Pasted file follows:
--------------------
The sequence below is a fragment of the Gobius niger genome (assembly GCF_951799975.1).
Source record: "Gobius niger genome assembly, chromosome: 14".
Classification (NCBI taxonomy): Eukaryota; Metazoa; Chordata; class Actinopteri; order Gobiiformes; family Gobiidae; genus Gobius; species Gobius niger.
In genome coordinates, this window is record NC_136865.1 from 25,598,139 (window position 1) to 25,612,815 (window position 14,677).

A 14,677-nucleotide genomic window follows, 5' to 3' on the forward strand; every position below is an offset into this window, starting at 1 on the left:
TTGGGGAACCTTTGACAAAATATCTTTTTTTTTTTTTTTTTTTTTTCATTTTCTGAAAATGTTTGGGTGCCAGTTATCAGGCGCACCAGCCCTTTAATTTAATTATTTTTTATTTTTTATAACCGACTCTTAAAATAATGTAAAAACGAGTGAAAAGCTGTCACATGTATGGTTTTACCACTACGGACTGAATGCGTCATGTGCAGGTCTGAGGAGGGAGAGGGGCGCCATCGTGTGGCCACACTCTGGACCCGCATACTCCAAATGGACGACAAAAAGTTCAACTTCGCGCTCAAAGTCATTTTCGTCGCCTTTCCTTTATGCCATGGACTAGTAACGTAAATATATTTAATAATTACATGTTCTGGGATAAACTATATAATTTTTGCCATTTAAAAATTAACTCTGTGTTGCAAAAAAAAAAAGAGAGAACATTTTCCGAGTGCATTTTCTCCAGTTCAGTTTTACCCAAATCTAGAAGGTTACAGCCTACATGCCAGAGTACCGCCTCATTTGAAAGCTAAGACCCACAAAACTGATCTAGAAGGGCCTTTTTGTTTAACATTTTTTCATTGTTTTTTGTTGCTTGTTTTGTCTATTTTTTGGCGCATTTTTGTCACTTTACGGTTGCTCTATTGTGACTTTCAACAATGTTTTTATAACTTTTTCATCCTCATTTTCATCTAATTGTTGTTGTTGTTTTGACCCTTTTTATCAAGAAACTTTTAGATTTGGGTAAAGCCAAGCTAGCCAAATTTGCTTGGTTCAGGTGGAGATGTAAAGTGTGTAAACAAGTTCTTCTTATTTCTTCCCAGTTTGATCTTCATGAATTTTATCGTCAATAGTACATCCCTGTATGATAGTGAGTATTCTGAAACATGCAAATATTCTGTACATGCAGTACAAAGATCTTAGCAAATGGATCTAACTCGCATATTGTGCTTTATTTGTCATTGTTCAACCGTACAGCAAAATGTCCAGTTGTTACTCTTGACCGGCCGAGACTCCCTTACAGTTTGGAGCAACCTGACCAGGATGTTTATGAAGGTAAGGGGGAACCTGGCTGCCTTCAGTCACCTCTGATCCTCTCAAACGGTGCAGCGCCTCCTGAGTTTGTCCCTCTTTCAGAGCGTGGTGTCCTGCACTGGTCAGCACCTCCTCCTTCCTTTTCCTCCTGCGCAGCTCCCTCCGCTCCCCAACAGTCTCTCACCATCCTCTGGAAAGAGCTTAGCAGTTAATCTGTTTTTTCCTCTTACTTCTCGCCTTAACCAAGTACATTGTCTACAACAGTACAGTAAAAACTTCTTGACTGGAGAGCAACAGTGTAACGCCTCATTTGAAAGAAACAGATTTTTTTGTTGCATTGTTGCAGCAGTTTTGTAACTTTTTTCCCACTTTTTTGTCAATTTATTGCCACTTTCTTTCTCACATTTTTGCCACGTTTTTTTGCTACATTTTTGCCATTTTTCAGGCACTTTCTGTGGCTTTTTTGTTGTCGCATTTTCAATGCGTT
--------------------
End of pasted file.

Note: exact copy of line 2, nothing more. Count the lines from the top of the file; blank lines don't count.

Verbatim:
Source record: "Gobius niger genome assembly, chromosome: 14".